Cold and cough season sometimes feels like it lasts forever, with many of us sniffling our way into spring for a bonus round of hay fever.

Little noses are particularly prone to colds, as a baby’s immune system is not yet equipped to fight off the 200 or so viruses that can cause the upper respiratory tract infection known as the common cold. In fact, most babies will succumb to more than eight colds during their first year.

Once children enter the germ factories known as daycare and school, they're looking at another two years of being high-risk cold carriers.

What causes colds?
Cold viruses are spread in airborne droplets propelled by the sneeze or cough of someone who’s sick. You can also literally pick up a cold by touching an infected surface and bringing your hands to your mouth, eyes or nose – with their little mitts constantly in their mouths, babies and toddlers are easy targets.

Signs of infection may appear as soon as 10 hours after exposure, but acute symptoms generally set in after two or three days and last for around a week.

How colds affect kids
If your child catches to a cold, their nose and throat will become inflamed and they may experience a stuffy or runny nose, sneezing, coughing, fever and even vomiting. Add to this body aches, low appetite, fussiness and interrupted sleep, and you have the recipe for one rough week of parenting.

Unlike bacterial infections, which are treatable with antibiotics, a viral infection like a cold has no cure so all you can really do is soothe the symptoms…

1. Rest and relaxation
It may seem like a no-brainer, but a healthy dose of R ’n R is one of the best ways to help a sick child recover from a cold. Battling a virus takes a lot of energy and a strong immune system.

Use a humidifier to keep the air moist in their resting room – this will help loosen congestion and soothe irritated tissue in the nose and throat. Don’t expect a young child to stay in bed all day, just keep them at home in a warm space.

2. Nose-clearing know-how
The first sign of a cold is often a runny nose – and that annoying tap can keep dripping for weeks! Try saltwater nose drops help expel to the fluid faster.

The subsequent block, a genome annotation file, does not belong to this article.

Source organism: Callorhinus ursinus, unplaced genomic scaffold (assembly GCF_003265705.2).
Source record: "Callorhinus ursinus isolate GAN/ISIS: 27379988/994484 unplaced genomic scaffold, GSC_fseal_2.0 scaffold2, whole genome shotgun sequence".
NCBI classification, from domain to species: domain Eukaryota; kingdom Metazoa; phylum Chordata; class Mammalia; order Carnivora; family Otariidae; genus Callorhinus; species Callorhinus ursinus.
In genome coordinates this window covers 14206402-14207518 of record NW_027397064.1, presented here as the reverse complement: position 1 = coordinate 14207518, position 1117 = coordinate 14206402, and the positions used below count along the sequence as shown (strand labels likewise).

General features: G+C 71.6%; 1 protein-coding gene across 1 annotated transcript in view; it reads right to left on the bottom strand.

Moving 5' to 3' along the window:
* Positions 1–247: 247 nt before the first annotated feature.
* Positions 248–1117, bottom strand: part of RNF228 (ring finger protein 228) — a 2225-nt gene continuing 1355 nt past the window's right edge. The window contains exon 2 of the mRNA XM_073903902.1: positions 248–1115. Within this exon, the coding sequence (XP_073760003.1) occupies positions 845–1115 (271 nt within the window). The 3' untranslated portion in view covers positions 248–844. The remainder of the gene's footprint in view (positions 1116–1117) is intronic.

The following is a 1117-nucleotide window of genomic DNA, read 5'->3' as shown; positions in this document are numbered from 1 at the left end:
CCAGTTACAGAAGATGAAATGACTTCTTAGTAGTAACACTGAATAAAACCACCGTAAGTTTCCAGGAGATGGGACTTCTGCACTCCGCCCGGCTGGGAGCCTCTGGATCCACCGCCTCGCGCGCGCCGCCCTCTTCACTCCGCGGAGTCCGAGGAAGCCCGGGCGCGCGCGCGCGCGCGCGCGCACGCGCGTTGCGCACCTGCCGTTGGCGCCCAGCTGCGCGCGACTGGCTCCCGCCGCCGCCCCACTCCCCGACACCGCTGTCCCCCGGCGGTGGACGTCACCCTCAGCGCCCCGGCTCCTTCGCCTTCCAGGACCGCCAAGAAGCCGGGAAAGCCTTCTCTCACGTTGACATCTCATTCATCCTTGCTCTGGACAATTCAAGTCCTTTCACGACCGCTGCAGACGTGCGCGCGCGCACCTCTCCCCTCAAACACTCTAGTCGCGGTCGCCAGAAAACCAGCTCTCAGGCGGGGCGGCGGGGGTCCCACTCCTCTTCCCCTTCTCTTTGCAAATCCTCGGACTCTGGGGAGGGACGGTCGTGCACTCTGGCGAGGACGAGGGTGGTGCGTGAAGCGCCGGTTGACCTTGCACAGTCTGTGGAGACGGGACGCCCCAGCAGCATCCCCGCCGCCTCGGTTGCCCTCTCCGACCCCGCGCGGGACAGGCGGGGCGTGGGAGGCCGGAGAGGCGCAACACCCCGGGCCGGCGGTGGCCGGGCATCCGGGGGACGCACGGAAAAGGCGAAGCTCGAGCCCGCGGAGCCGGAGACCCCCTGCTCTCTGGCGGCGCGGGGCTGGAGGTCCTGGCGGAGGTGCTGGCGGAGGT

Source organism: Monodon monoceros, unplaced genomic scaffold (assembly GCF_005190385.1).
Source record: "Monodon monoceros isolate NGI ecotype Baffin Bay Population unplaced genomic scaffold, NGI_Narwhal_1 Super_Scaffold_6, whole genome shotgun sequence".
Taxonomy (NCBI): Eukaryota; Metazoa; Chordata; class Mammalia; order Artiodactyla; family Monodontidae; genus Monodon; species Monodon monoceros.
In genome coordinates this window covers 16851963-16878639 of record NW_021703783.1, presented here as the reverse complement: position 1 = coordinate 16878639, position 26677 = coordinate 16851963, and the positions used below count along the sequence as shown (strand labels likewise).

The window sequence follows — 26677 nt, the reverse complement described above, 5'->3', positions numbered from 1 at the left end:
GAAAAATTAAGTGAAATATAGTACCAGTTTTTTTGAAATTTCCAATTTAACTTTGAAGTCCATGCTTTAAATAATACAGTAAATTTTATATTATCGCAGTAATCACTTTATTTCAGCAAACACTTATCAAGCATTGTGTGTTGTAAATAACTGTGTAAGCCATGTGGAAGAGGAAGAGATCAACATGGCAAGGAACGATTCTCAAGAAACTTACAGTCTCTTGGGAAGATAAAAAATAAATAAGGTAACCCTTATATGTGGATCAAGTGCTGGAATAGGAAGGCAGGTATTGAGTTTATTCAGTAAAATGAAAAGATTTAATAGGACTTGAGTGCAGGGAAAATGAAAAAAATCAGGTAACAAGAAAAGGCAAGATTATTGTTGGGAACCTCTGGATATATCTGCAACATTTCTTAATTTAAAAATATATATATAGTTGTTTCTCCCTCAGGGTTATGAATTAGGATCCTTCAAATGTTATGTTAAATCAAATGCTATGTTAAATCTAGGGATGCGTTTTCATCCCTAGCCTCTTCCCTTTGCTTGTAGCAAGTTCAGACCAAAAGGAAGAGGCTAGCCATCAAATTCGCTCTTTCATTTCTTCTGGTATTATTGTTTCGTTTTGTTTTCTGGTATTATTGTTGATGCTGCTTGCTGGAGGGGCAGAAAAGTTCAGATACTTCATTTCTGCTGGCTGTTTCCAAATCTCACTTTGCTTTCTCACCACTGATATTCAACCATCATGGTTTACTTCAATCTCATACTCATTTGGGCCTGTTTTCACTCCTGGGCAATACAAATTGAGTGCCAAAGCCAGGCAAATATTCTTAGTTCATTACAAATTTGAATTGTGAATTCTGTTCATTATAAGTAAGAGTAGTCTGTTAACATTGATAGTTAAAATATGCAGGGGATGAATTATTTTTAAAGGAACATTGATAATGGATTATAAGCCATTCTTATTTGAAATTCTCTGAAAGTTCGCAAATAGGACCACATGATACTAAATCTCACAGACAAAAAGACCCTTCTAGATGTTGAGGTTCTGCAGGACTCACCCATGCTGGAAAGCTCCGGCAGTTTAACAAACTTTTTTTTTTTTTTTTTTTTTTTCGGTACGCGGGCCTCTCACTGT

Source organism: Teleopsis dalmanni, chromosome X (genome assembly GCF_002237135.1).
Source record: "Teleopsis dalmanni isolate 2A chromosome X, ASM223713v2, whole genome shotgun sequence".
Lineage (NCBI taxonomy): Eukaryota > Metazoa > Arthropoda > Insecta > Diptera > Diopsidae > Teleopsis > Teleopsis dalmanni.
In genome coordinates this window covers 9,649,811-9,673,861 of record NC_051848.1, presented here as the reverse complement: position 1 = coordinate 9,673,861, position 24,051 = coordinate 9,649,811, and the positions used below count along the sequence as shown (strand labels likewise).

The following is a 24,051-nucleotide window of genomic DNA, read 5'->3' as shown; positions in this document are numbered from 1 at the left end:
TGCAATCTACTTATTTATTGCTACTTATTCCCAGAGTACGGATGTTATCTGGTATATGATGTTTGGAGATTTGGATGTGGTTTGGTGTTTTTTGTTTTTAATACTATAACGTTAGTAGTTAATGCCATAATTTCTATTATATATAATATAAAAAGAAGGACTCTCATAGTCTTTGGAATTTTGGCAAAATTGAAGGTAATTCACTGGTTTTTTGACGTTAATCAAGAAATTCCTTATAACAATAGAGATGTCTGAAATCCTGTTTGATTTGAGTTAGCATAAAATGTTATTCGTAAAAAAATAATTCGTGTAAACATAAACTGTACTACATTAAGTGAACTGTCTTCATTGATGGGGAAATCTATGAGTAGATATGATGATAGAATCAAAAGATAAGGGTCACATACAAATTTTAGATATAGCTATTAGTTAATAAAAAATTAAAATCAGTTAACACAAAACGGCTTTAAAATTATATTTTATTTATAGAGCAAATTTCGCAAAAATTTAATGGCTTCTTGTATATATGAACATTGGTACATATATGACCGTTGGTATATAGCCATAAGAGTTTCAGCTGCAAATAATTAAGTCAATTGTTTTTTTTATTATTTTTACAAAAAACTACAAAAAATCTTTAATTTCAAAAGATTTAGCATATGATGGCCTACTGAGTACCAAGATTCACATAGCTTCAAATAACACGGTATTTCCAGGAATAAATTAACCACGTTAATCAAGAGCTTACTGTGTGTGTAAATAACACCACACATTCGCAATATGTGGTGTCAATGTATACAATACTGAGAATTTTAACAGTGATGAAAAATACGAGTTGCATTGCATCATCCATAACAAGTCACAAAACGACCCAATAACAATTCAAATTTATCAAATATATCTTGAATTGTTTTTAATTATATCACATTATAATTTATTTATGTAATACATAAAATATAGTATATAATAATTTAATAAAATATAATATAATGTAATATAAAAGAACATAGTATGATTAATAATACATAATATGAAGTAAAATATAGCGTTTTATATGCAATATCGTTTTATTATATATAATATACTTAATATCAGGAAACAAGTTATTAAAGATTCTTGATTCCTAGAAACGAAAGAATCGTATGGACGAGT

Saline sprays or drops are also helpful for stuffiness and congestion as they can thin mucus and soothe dry nasal passages. A Canadian study found that saline spray also reduces the chance of infection.

For infants, place several drops of saline in each nostril and gently suction out with a bulb syringe. Nurse more often to prevent dehydration and keep their nose and mouth moist. Older children should be fine to use a spray.

Drinking warm liquids such as soup, herbal tea or warmed apple juice can help speed up the movement of mucus through the nose.
Generations of parents have spooned chicken soup into their sick children to nourish and heal, and they are now backed by research that’s discovered chicken soup’s anti-inflammatory and mucus-thinning properties.

3. Extra care for coughs
Camphor and menthol are natural ingredients that can be steamed into the air via a vaporiser or applied to the throat and chest in an ointment. Their strong-smelling vapours can relieve a cough and ease congestion, but should be used with caution on children under two.

Another popular remedy with strong evidence behind it is honey. A 2007 Pennsylvania State University study found that two teaspoons of honey will not only treat a night-time cough, but it's actually more effective than dextromethorphan, the cough suppressant found in many popular cough medications.

While it may cause distress, coughing up mucus actually helps keep lungs clear. A herbal expectorant such as ivy leaf extract – found in cough syrups like Little Coughs – will help to thin and loosen mucus and clear the chest of congestion. Always consult your health care professional before giving to children under two.

4. Sore throat soothers
A blocked nose will cause your child to breathe through their mouth, which makes the throat drier and feel sore. Dissolving ¼ teaspoon of salt in a glass of warm water and then gargling it will relieve a scratchy throat, but children younger than seven may struggle to gargle properly.

Other remedies including sipping warm liquid, eating ice chips or ice blocks, sucking on lozenges or hard candy (if they are over the age of four) and using pain relief medicine like ibuprofen or paracetemol.

5. Comfort fever & pain
For a high fever (over about 38ºC), body and headaches or painful ears, children’s paracetamol and ibuprofen may be helpful. Aspirin should never be given to a child, especially with a cold, as it may cause a rare brain disease called Reye’s syndrome.

Bring down a child’s fever by removing excess clothes and bathing with lukewarm water (do not use cold water or ice baths). They should be fever-free for at least 24 hours before returning to school or daycare.

If a fever doesn’t reduce with paracetemol or they start vomiting frequently, have difficulty breathing or seem limp and listless, it’s time to consult a doctor.